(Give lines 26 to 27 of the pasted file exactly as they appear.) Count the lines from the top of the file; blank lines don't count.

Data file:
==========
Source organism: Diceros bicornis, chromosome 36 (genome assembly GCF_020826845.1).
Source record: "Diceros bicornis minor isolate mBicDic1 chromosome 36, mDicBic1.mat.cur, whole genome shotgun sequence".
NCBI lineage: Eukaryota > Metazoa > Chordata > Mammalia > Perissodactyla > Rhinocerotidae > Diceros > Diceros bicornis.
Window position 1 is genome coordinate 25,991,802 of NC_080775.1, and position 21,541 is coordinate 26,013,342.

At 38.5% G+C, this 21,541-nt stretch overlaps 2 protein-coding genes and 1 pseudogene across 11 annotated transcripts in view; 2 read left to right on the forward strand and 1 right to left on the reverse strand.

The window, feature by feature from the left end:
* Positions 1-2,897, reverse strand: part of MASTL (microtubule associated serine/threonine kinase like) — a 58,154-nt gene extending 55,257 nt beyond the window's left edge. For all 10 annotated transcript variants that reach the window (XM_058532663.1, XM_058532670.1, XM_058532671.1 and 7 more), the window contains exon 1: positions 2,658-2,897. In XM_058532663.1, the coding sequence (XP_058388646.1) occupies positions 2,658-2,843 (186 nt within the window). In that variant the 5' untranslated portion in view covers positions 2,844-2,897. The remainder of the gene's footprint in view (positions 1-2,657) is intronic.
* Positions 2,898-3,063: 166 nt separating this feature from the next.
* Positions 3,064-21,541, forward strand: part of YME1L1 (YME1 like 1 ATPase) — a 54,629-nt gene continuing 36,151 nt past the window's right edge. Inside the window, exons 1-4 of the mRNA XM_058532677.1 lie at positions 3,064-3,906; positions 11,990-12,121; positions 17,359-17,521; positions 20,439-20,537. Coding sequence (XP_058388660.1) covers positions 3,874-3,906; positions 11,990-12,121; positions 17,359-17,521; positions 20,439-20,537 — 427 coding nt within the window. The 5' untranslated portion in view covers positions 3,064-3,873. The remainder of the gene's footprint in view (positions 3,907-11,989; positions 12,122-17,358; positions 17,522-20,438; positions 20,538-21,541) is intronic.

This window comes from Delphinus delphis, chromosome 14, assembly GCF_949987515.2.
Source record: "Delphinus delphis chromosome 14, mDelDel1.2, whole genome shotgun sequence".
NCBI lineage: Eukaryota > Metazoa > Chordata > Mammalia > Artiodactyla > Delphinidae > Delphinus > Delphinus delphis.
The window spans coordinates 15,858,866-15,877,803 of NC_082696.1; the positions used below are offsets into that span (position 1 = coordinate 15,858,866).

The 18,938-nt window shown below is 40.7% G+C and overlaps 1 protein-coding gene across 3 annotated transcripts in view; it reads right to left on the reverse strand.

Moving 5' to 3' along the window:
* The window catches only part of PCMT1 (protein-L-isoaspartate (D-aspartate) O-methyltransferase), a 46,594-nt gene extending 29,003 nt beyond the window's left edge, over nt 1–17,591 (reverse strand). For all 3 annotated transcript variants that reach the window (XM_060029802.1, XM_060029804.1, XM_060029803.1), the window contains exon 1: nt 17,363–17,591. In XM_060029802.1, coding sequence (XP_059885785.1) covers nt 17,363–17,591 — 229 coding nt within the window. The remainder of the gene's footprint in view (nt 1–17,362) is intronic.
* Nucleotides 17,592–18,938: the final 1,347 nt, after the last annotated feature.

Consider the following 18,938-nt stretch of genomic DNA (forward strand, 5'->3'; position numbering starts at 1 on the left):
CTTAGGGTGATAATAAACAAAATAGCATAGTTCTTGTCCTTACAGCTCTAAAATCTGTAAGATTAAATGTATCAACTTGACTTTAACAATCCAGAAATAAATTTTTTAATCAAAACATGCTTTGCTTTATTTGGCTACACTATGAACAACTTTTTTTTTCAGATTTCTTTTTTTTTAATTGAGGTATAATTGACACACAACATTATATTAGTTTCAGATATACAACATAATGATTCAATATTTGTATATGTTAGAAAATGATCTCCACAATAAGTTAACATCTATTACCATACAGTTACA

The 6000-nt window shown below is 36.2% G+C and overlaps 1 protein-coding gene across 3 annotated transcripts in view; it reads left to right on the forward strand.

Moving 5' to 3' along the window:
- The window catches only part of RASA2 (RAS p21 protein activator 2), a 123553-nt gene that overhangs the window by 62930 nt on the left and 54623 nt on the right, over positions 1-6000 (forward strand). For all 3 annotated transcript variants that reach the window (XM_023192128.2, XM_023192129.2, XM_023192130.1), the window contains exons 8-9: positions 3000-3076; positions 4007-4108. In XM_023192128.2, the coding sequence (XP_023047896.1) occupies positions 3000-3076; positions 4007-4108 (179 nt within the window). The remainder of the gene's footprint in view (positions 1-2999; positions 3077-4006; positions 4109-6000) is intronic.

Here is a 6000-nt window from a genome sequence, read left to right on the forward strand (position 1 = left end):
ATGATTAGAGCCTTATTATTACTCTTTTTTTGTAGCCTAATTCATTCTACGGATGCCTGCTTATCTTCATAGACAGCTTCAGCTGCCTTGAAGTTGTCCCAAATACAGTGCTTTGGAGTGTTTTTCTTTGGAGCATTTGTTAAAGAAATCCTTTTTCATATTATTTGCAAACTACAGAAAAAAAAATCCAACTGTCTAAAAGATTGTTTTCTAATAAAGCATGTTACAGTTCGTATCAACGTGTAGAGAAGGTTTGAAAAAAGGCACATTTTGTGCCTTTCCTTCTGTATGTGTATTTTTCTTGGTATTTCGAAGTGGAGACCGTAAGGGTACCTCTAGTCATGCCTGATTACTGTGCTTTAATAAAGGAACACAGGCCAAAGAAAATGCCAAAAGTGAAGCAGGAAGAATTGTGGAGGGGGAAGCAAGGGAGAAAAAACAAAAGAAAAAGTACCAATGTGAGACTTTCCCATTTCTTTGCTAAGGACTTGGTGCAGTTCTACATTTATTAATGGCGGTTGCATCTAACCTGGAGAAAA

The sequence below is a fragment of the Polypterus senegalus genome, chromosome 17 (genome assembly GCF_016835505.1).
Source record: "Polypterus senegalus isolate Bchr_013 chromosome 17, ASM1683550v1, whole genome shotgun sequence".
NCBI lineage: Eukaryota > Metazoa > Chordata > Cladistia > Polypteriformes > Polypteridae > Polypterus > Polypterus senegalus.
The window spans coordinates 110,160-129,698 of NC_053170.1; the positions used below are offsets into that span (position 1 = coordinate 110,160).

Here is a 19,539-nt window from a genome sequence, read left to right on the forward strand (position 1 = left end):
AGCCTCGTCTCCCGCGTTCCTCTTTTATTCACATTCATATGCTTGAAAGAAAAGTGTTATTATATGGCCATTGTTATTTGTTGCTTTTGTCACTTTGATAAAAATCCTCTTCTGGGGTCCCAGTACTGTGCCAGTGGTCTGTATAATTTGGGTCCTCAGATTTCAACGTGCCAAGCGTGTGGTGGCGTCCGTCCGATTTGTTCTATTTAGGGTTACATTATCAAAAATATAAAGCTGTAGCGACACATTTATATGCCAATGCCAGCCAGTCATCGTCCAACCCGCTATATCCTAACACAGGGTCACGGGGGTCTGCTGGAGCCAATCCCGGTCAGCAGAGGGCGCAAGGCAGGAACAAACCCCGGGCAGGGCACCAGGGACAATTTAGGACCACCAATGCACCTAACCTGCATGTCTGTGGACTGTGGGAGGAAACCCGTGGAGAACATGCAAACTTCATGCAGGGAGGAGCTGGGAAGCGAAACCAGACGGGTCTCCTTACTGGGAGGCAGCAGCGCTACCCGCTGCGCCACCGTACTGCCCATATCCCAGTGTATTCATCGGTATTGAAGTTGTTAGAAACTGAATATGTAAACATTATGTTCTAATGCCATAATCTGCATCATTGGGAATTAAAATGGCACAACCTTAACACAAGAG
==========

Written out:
Source record: "Polypterus senegalus isolate Bchr_013 chromosome 17, ASM1683550v1, whole genome shotgun sequence".
NCBI lineage: Eukaryota > Metazoa > Chordata > Cladistia > Polypteriformes > Polypteridae > Polypterus > Polypterus senegalus.